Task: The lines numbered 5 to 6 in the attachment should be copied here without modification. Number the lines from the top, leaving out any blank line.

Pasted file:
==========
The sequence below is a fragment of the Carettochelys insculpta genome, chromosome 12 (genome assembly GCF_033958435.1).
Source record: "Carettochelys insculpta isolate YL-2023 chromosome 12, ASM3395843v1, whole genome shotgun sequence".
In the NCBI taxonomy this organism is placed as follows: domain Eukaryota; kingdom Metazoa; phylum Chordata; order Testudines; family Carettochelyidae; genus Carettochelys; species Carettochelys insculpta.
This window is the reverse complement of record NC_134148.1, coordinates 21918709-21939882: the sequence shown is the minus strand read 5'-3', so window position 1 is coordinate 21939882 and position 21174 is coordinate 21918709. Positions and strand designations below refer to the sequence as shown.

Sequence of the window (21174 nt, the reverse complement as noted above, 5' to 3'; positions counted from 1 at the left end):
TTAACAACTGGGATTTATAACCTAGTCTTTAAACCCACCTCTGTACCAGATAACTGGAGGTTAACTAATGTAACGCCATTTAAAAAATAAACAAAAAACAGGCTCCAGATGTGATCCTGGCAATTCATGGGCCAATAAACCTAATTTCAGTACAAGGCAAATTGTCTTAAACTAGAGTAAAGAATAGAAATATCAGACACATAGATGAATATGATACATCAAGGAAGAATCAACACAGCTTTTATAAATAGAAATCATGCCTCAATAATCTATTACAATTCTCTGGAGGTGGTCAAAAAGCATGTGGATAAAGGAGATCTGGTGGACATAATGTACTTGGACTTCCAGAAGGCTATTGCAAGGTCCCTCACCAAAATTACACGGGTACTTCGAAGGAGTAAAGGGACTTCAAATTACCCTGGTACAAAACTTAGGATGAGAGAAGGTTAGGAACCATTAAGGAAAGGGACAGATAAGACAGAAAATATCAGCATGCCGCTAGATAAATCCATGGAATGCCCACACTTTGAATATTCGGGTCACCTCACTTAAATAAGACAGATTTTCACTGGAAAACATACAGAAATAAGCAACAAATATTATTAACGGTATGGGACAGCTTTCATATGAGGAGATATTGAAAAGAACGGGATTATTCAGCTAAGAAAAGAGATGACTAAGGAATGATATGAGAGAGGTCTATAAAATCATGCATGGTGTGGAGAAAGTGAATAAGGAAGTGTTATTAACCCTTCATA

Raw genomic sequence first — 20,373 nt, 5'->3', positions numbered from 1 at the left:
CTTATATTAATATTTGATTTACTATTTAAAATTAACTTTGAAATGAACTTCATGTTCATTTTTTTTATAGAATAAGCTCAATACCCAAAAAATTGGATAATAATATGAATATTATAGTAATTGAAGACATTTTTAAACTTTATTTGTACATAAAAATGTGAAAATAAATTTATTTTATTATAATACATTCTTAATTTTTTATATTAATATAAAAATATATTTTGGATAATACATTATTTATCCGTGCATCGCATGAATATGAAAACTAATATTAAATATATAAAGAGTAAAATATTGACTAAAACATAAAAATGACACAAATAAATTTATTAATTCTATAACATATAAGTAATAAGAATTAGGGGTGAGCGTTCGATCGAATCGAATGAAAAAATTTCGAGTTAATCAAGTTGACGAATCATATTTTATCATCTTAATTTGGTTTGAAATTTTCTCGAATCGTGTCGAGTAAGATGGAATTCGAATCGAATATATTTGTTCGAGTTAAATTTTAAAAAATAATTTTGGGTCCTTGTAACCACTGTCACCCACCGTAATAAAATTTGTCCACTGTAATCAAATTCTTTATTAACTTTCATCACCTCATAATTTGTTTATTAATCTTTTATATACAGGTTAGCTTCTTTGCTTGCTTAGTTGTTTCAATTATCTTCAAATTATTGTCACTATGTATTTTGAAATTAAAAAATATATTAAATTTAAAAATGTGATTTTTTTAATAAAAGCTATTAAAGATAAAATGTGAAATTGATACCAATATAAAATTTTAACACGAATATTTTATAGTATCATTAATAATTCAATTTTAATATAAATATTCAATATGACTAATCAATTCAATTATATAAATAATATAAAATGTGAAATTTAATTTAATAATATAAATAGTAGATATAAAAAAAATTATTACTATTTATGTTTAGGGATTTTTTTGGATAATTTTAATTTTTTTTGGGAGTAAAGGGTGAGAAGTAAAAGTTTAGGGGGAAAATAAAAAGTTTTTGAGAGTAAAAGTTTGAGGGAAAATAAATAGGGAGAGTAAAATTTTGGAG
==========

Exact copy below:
Sequence of the window (21174 nt, the reverse complement as noted above, 5' to 3'; positions counted from 1 at the left end):
TTAACAACTGGGATTTATAACCTAGTCTTTAAACCCACCTCTGTACCAGATAACTGGAGGTTAACTAATGTAACGCCATTTAAAAAATAAACAAAAAACAGGCTCCAGATGTGATCCTGGCAATTCATGGGCCAATAAACCTAATTTCAGTACAAGGCAAATTGTCTTAAACTAGAGTAAAGAATAGAAATATCAGACACATAGATGAATATGATACATCAAGGAAGAATCAACACAGCTTTTATAAATAGAAATCATGCCTCAATAATCTATTACAATTCTCTGGAGGTGGTCAAAAAGCATGTGGATAAAGGAGATCTGGTGGACATAATGTACTTGGACTTCCAGAAGGCTATTGCAAGGTCCCTCACCAAAATTACACGGGTACTTCGAAGGAGTAAAGGGACTTCAAATTACCCTGGTACAAAACTTAGGATGAGAGAAGGTTAGGAACCATTAAGGAAAGGGACAGATAAGACAGAAAATATCAGCATGCCGCTAGATAAATCCATGGAATGCCCACACTTTGAATATTCGGGTCACCTCACTTAAATAAGACAGATTTTCACTGGAAAACATACAGAAATAAGCAACAAATATTATTAACGGTATGGGACAGCTTTCATATGAGGAGATATTGAAAAGAACGGGATTATTCAGCTAAGAAAAGAGATGACTAAGGAATGATATGAGAGAGGTCTATAAAATCATGCATGGTGTGGAGAAAGTGAATAAGGAAGTGTTATTAACCCTTCATA